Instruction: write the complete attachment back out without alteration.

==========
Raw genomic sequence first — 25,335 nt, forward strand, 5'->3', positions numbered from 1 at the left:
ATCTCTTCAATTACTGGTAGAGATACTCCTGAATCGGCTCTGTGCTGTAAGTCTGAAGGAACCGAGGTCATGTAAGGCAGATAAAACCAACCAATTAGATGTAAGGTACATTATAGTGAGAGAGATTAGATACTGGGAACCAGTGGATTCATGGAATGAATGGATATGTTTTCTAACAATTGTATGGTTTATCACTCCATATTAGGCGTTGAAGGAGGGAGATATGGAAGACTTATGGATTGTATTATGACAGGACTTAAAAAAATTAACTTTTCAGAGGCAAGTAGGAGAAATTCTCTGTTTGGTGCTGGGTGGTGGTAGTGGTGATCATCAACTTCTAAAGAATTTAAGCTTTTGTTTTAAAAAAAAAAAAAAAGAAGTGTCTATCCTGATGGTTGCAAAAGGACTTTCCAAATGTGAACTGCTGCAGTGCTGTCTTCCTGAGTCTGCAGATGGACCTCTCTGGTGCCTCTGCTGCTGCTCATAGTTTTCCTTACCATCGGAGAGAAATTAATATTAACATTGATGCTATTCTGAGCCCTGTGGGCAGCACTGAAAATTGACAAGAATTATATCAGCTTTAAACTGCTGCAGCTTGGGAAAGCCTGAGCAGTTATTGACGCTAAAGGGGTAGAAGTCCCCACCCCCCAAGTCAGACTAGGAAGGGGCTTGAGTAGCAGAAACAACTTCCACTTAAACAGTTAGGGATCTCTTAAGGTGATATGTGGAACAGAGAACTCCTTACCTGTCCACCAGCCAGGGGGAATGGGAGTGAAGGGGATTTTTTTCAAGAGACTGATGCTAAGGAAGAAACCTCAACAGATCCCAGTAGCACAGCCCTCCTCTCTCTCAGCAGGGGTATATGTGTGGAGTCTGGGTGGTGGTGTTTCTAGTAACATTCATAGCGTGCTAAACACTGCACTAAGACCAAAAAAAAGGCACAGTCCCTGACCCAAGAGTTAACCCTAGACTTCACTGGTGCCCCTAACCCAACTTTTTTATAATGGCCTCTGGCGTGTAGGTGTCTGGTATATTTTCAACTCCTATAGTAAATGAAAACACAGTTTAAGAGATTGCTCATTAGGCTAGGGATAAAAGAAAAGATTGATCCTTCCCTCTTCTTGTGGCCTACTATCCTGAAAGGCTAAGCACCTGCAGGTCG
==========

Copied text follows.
Raw genomic sequence first — 25,335 nt, forward strand, 5'->3', positions numbered from 1 at the left:
ATCTCTTCAATTACTGGTAGAGATACTCCTGAATCGGCTCTGTGCTGTAAGTCTGAAGGAACCGAGGTCATGTAAGGCAGATAAAACCAACCAATTAGATGTAAGGTACATTATAGTGAGAGAGATTAGATACTGGGAACCAGTGGATTCATGGAATGAATGGATATGTTTTCTAACAATTGTATGGTTTATCACTCCATATTAGGCGTTGAAGGAGGGAGATATGGAAGACTTATGGATTGTATTATGACAGGACTTAAAAAAATTAACTTTTCAGAGGCAAGTAGGAGAAATTCTCTGTTTGGTGCTGGGTGGTGGTAGTGGTGATCATCAACTTCTAAAGAATTTAAGCTTTTGTTTTAAAAAAAAAAAAAAAGAAGTGTCTATCCTGATGGTTGCAAAAGGACTTTCCAAATGTGAACTGCTGCAGTGCTGTCTTCCTGAGTCTGCAGATGGACCTCTCTGGTGCCTCTGCTGCTGCTCATAGTTTTCCTTACCATCGGAGAGAAATTAATATTAACATTGATGCTATTCTGAGCCCTGTGGGCAGCACTGAAAATTGACAAGAATTATATCAGCTTTAAACTGCTGCAGCTTGGGAAAGCCTGAGCAGTTATTGACGCTAAAGGGGTAGAAGTCCCCACCCCCCAAGTCAGACTAGGAAGGGGCTTGAGTAGCAGAAACAACTTCCACTTAAACAGTTAGGGATCTCTTAAGGTGATATGTGGAACAGAGAACTCCTTACCTGTCCACCAGCCAGGGGGAATGGGAGTGAAGGGGATTTTTTTCAAGAGACTGATGCTAAGGAAGAAACCTCAACAGATCCCAGTAGCACAGCCCTCCTCTCTCTCAGCAGGGGTATATGTGTGGAGTCTGGGTGGTGGTGTTTCTAGTAACATTCATAGCGTGCTAAACACTGCACTAAGACCAAAAAAAAGGCACAGTCCCTGACCCAAGAGTTAACCCTAGACTTCACTGGTGCCCCTAACCCAACTTTTTTATAATGGCCTCTGGCGTGTAGGTGTCTGGTATATTTTCAACTCCTATAGTAAATGAAAACACAGTTTAAGAGATTGCTCATTAGGCTAGGGATAAAAGAAAAGATTGATCCTTCCCTCTTCTTGTGGCCTACTATCCTGAAAGGCTAAGCACCTGCAGGTCG